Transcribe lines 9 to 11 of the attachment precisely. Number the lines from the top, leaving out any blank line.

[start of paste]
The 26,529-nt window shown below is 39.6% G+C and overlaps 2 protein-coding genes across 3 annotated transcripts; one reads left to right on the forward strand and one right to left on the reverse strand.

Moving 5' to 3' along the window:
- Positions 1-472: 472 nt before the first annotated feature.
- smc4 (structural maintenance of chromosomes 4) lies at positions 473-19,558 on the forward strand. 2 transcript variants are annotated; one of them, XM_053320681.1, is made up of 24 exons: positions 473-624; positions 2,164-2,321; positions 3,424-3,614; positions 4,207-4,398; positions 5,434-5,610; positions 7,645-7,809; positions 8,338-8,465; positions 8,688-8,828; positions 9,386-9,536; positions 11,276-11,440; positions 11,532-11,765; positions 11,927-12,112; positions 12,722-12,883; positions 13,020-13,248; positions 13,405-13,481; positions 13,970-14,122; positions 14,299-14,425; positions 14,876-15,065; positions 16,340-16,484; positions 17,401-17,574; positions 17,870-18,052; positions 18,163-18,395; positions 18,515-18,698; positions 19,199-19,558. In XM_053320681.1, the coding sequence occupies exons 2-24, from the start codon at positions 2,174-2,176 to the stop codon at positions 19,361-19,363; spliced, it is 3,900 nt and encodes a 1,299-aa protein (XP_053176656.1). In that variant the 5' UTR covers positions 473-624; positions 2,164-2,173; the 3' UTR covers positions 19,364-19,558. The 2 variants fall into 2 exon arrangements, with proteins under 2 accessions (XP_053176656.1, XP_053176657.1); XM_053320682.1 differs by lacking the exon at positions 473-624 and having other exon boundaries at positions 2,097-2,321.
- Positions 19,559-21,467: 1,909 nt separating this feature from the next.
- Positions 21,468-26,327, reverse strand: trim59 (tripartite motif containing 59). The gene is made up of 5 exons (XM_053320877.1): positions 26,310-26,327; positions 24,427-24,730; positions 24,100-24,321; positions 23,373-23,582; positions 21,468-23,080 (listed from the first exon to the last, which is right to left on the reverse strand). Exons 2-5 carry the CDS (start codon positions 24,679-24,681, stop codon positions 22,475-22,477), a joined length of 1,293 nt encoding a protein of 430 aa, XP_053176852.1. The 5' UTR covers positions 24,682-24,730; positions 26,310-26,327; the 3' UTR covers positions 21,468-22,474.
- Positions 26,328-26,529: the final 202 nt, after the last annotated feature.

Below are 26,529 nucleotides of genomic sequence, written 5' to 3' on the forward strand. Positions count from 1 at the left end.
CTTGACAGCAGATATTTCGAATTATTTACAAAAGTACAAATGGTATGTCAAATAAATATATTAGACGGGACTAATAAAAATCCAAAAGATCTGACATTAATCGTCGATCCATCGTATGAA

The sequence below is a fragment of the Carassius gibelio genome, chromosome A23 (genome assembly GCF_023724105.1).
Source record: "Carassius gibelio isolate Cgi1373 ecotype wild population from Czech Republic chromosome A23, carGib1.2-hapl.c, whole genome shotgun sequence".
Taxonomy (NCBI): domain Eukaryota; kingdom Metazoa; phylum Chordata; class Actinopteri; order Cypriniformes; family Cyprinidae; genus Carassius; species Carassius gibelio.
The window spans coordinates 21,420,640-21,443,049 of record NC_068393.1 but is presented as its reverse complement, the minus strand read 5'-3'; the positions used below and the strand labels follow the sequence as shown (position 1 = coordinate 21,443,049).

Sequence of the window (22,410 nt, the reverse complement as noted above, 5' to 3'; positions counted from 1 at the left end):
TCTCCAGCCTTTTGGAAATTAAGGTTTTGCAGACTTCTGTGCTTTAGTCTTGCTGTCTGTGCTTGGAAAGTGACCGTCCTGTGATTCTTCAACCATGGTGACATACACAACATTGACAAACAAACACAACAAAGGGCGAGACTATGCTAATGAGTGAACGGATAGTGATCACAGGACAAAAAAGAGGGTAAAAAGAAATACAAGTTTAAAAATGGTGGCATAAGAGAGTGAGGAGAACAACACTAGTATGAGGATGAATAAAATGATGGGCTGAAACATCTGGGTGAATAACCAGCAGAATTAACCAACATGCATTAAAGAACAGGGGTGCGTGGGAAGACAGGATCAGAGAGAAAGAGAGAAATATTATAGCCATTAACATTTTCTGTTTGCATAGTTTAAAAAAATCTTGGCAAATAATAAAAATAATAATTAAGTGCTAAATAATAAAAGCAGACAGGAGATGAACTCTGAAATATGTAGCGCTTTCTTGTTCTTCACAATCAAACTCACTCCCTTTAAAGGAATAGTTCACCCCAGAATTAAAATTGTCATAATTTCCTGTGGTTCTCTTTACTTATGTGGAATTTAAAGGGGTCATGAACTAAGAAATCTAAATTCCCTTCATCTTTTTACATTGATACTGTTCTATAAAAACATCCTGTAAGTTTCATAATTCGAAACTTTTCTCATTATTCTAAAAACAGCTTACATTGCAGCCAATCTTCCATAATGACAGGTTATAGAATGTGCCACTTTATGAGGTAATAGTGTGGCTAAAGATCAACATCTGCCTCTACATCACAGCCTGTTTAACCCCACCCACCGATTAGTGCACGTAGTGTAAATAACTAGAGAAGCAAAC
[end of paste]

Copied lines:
CTTGACAGCAGATATTTCGAATTATTTACAAAAGTACAAATGGTATGTCAAATAAATATATTAGACGGGACTAATAAAAATCCAAAAGATCTGACATTAATCGTCGATCCATCGTATGAA

The sequence below is a fragment of the Carassius gibelio genome, chromosome A23 (genome assembly GCF_023724105.1).
Source record: "Carassius gibelio isolate Cgi1373 ecotype wild population from Czech Republic chromosome A23, carGib1.2-hapl.c, whole genome shotgun sequence".